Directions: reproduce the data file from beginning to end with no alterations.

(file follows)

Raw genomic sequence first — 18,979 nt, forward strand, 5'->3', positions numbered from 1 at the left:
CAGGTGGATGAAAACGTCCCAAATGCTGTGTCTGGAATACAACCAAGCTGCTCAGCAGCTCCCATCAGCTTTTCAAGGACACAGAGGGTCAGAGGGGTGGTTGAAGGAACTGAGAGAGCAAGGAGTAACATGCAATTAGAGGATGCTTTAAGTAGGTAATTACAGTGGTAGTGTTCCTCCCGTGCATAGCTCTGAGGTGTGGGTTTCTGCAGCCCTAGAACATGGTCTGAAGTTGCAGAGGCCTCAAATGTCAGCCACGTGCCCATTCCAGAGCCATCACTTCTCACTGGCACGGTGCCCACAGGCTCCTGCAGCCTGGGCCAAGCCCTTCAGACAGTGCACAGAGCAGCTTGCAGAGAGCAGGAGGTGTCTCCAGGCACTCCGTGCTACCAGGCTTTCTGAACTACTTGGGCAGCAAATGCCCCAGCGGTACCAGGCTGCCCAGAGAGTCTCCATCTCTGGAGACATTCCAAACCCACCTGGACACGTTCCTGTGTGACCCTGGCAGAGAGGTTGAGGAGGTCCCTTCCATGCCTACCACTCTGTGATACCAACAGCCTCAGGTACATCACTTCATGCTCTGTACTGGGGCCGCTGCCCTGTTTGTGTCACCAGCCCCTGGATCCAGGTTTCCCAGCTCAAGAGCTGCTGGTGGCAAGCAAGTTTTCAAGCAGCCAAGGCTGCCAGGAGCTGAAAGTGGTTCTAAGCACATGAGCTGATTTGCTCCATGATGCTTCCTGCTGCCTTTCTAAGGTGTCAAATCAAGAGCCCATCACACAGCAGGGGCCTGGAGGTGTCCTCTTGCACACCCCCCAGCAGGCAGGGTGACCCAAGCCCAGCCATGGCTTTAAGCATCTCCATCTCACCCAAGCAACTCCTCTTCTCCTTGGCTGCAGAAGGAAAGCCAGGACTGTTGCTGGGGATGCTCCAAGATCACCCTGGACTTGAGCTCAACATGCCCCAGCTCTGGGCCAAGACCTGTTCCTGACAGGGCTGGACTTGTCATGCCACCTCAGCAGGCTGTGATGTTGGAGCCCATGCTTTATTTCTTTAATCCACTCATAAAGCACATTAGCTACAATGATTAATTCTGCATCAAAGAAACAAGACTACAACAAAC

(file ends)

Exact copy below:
Raw genomic sequence first — 18,979 nt, forward strand, 5'->3', positions numbered from 1 at the left:
CAGGTGGATGAAAACGTCCCAAATGCTGTGTCTGGAATACAACCAAGCTGCTCAGCAGCTCCCATCAGCTTTTCAAGGACACAGAGGGTCAGAGGGGTGGTTGAAGGAACTGAGAGAGCAAGGAGTAACATGCAATTAGAGGATGCTTTAAGTAGGTAATTACAGTGGTAGTGTTCCTCCCGTGCATAGCTCTGAGGTGTGGGTTTCTGCAGCCCTAGAACATGGTCTGAAGTTGCAGAGGCCTCAAATGTCAGCCACGTGCCCATTCCAGAGCCATCACTTCTCACTGGCACGGTGCCCACAGGCTCCTGCAGCCTGGGCCAAGCCCTTCAGACAGTGCACAGAGCAGCTTGCAGAGAGCAGGAGGTGTCTCCAGGCACTCCGTGCTACCAGGCTTTCTGAACTACTTGGGCAGCAAATGCCCCAGCGGTACCAGGCTGCCCAGAGAGTCTCCATCTCTGGAGACATTCCAAACCCACCTGGACACGTTCCTGTGTGACCCTGGCAGAGAGGTTGAGGAGGTCCCTTCCATGCCTACCACTCTGTGATACCAACAGCCTCAGGTACATCACTTCATGCTCTGTACTGGGGCCGCTGCCCTGTTTGTGTCACCAGCCCCTGGATCCAGGTTTCCCAGCTCAAGAGCTGCTGGTGGCAAGCAAGTTTTCAAGCAGCCAAGGCTGCCAGGAGCTGAAAGTGGTTCTAAGCACATGAGCTGATTTGCTCCATGATGCTTCCTGCTGCCTTTCTAAGGTGTCAAATCAAGAGCCCATCACACAGCAGGGGCCTGGAGGTGTCCTCTTGCACACCCCCCAGCAGGCAGGGTGACCCAAGCCCAGCCATGGCTTTAAGCATCTCCATCTCACCCAAGCAACTCCTCTTCTCCTTGGCTGCAGAAGGAAAGCCAGGACTGTTGCTGGGGATGCTCCAAGATCACCCTGGACTTGAGCTCAACATGCCCCAGCTCTGGGCCAAGACCTGTTCCTGACAGGGCTGGACTTGTCATGCCACCTCAGCAGGCTGTGATGTTGGAGCCCATGCTTTATTTCTTTAATCCACTCATAAAGCACATTAGCTACAATGATTAATTCTGCATCAAAGAAACAAGACTACAACAAAC